Penn’s Cave in Centre County offers the only cavern tour in the United States that is conducted completely by boat!
Discovered centuries ago by Native Americans, Penn’s Cave first opened to the public as a “show cave” in 1885.
In addition to the cavern tour, Penn’s Cave offers a wildlife tour that visits various large animal enclosures on their 1,600 acre property and working farm.
So follow along as I give you all the details about the best things to see and do at Penn’s Cave and Wildlife Park in Centre County!
Touring Penn’s Cave by Boat
If you’ve spent even a single day driving the back roads of central PA, you’ve no doubt seen one of the countless Penn’s Cave billboards promoting it as “The Water Cavern” and encouraging you to “See It By Boat”.
And indeed, the fact that “a river runs through it” is what sets Penn’s Cave apart from any other show cave in Pennsylvania.
Tours of the cave are conducted using flat-bottom boats, with a tour guide sitting at the front and using a spotlight to point out various features and formations of Penn’s Cave as your tour progresses through the cavern.
In true “show cave” fashion, colored lights are used to highlight and enhance various stalactites, stalagmites, and flowstone features you encounter along the way.
Near the midpoint of the tour, you’ll exit the back of Penn’s Cave onto man-made Lake Nitanee.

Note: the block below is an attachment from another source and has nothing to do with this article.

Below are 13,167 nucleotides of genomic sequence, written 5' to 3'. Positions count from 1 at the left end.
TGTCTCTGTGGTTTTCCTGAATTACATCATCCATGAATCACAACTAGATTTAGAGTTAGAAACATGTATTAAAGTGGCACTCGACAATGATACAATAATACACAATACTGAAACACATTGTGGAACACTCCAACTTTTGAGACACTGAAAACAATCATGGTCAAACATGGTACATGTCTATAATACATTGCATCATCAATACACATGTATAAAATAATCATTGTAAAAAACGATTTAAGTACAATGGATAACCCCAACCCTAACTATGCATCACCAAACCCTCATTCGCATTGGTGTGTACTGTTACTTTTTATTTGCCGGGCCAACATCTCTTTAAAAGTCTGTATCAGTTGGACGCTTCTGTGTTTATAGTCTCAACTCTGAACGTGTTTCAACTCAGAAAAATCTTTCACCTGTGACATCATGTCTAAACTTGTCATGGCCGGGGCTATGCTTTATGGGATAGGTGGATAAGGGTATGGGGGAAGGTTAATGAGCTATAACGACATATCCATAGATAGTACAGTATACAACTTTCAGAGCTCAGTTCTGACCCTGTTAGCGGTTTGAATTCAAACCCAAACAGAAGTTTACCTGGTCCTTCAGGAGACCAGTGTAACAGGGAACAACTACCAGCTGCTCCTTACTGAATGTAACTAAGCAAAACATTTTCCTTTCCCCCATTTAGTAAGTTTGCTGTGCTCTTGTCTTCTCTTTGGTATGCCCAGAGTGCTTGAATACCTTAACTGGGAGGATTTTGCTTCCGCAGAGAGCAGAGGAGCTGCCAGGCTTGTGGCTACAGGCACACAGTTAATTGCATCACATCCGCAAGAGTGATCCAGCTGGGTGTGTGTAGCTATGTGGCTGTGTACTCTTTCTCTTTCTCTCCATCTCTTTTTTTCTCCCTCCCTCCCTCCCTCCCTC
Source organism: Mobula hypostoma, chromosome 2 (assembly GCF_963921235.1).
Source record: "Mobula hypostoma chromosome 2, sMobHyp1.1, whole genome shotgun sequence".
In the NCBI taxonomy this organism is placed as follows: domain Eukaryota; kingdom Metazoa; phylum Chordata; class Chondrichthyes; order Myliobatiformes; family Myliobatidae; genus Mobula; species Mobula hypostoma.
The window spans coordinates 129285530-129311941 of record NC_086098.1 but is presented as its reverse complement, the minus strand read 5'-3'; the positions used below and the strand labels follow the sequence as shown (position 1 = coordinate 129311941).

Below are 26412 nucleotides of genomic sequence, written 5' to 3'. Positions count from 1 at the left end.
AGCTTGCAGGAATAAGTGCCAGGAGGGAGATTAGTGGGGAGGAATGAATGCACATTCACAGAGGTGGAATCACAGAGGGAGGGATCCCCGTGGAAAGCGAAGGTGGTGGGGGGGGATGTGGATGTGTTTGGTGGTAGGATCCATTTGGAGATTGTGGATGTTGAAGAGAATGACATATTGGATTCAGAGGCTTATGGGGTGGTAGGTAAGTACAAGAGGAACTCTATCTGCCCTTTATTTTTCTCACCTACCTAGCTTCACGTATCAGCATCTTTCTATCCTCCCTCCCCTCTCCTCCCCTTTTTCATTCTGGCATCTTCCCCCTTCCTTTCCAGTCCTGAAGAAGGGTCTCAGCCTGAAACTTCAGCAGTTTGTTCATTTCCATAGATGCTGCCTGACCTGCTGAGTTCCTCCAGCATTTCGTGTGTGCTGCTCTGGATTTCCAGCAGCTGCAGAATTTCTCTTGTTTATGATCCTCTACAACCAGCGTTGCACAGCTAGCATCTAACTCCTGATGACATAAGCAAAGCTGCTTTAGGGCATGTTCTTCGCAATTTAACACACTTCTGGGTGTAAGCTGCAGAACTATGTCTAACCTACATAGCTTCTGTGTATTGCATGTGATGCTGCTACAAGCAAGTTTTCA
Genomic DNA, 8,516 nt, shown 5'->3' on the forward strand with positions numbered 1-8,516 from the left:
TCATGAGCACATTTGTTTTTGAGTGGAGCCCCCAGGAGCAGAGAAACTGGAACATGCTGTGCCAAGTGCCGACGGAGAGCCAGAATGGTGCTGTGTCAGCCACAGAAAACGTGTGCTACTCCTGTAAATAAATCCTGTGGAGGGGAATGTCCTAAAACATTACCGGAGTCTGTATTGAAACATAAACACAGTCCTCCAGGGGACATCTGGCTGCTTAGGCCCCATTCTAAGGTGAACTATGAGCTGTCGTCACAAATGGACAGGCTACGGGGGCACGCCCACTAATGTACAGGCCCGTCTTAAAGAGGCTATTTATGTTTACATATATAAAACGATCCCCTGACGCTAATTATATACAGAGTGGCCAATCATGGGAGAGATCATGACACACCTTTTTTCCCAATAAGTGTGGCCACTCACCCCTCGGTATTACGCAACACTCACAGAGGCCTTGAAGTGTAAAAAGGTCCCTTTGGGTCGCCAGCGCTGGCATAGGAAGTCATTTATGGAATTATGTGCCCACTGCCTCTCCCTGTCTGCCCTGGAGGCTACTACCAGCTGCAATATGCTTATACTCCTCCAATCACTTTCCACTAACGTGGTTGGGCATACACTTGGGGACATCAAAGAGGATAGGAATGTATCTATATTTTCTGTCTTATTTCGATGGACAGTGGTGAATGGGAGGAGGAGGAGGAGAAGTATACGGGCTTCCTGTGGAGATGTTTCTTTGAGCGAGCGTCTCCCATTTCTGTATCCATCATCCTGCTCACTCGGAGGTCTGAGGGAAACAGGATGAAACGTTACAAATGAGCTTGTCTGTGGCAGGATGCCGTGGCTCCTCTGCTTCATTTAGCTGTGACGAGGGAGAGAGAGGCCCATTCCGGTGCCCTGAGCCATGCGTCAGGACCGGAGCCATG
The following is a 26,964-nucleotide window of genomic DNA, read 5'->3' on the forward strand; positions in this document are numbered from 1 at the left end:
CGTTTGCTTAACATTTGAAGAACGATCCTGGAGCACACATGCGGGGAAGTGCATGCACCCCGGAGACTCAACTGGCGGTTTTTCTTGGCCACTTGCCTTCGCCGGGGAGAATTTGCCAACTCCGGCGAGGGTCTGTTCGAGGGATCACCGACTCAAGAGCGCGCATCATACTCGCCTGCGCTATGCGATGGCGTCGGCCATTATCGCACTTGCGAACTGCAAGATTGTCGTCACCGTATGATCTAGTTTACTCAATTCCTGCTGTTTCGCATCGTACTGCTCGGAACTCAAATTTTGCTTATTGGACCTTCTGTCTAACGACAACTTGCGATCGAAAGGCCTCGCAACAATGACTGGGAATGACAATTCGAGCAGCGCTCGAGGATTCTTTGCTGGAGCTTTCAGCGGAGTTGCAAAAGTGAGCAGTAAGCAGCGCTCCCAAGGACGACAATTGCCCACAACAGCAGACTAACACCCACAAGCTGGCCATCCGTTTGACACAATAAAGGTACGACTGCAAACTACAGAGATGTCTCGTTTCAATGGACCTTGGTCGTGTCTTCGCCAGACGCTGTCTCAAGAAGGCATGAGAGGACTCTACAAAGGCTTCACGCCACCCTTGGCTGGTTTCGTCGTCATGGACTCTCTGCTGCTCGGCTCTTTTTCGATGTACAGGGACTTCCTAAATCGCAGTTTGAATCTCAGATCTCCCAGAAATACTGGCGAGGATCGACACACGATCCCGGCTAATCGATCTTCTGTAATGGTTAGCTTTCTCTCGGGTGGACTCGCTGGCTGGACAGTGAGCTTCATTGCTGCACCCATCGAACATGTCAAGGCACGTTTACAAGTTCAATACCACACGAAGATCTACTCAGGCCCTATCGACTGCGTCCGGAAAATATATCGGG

Lake Nitanee is named in honor of the legendary Native American maiden Nita-nee, whom you can read all about on a display near the Penn’s Cave entrance.
The tour turns around on Lake Nitanee and reenters Penn’s Cave, backtracking towards the entrance where the tour started.
Along the way the guides points out more of the beautiful cave formations, which have formed over the course of many MILLIONS of years.
The tour takes approximately 50 minutes, the ride is very smooth, and the whole experience is just fantastic!
Taking the Wildlife Park Tour
The Wildlife Park Tour at Penn’s Cave departs from the Visitor’s Center, and the entire tour lasts approximately 90 minutes.
Tours are given on modified school busses, with the windows removed to allow easier viewing of the animals.
Your tour guide/driver will transport you from enclosure to enclosure, scattered around this sprawling 1,600 acre farm and forest.
All of the enclosures are fenced in, but MUCH larger than you would see at a typical zoo.
So while that’s great for the animals, it does mean that sometimes the animals can be difficult to see, especially mid-afternoon when many of them tend to nap in secluded parts of their enclosures.
The guide will do their best to coax the animals (using treats) out so that you can view them, as was the case on my most recent visit when the wolves were initially all bedded down, out of sight.
Using treats and calling them by name, our guide got the wolf pack to come close to the fence so that we could get a great view of them.
The Bighorn Sheep also seemed very receptive to bribery via treats.
Whereas the bobcat, much like my own cat, was operating on his own timetable.